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James Litton, GPS and precision ag pioneer, dies

James Litton

James Litton

James D. Litton, GPS pioneer and founder of NavCom Technology Inc., died over the weekend at his home in California with his family at his side. He was 89 years old.

Litton was an early contributor to the development of GPS user equipment. He also played a pivotal role in the GPS-driven transformation of global agriculture that has greatly benefited humanity.

Litton was the director of engineering at Magnavox Research Labs when researchers were working on using CDMA for range measurements, a precursor to the GPS system. He also worked on the original proposal for GPS Phase I.

Later, as general manager of Magnavox’s Marine and Survey Systems Division, he helped develop new and advanced commercial navigation and survey receivers for both the Navy’s TRANSIT system and the Air Force’s GPS.

His team developed the first microprocessor-based commercial satellite navigation receivers and the first commercial GPS survey software. This led to Magnavox eventually having more than a 90 percent share of the survey receiver market.
The firm eventually held more than two dozen patents for improvements in GPS technology.

In 1992, Litton left Magnavox to start a consulting business. Two years later, with Ron Hatch, K.T. Woo and Jalal Alisobhani, he founded NavCom Technology Inc. With Litton as CEO, NavCom became a significant player in the GPS marketplace. Among its achievements was development — under contract — of a single-frequency WAAS-capable GPS aircraft navigation receiver.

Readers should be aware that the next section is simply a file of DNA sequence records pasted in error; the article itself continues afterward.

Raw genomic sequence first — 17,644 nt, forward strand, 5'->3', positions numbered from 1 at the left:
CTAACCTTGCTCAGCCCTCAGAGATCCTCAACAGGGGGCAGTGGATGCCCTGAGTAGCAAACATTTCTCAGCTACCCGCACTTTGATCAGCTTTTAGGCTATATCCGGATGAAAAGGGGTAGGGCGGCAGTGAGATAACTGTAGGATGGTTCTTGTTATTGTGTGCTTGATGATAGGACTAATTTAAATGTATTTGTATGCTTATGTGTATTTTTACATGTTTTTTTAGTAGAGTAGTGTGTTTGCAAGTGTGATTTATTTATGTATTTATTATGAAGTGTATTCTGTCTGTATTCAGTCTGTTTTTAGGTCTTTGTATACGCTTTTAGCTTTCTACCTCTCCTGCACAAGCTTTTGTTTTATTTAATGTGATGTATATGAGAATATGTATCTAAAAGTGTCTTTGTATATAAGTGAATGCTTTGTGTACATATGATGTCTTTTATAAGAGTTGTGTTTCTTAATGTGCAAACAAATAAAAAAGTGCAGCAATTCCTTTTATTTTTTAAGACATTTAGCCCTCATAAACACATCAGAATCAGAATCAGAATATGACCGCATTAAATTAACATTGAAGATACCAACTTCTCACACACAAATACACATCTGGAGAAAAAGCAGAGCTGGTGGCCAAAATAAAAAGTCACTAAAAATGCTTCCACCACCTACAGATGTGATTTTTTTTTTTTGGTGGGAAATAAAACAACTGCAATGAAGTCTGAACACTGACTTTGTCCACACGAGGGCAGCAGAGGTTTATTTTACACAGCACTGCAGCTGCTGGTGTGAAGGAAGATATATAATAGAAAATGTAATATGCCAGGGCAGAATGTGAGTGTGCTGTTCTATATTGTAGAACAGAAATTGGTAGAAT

NavCom also began a relationship with Deere & Company, supporting more efficient and productive agriculture. This relationship was so successful that Deere purchased NavCom in 1999. Litton continued to lead the company and serve as part of Deere’s senior management team for eight more years.

In recognition of his many achievements to the field, Jim Litton was presented the Institute of Navigation’s Hays Award in 2006.

Among his many contributions, his impact on global agriculture might well have been his greatest, according to Brad Parkinson, the original chief architect for GPS.

“His work transformed agriculture into a data-driven, technological industry that was incredibly more efficient,” Parkinson said. “The cost savings and increases in productivity have impacted billions around the world.”

With challenges related to the COVID-19 pandemic, Litton’s family are still considering arrangements for a memorial service. Information will be posted on the RNT Foundation website when it becomes available.

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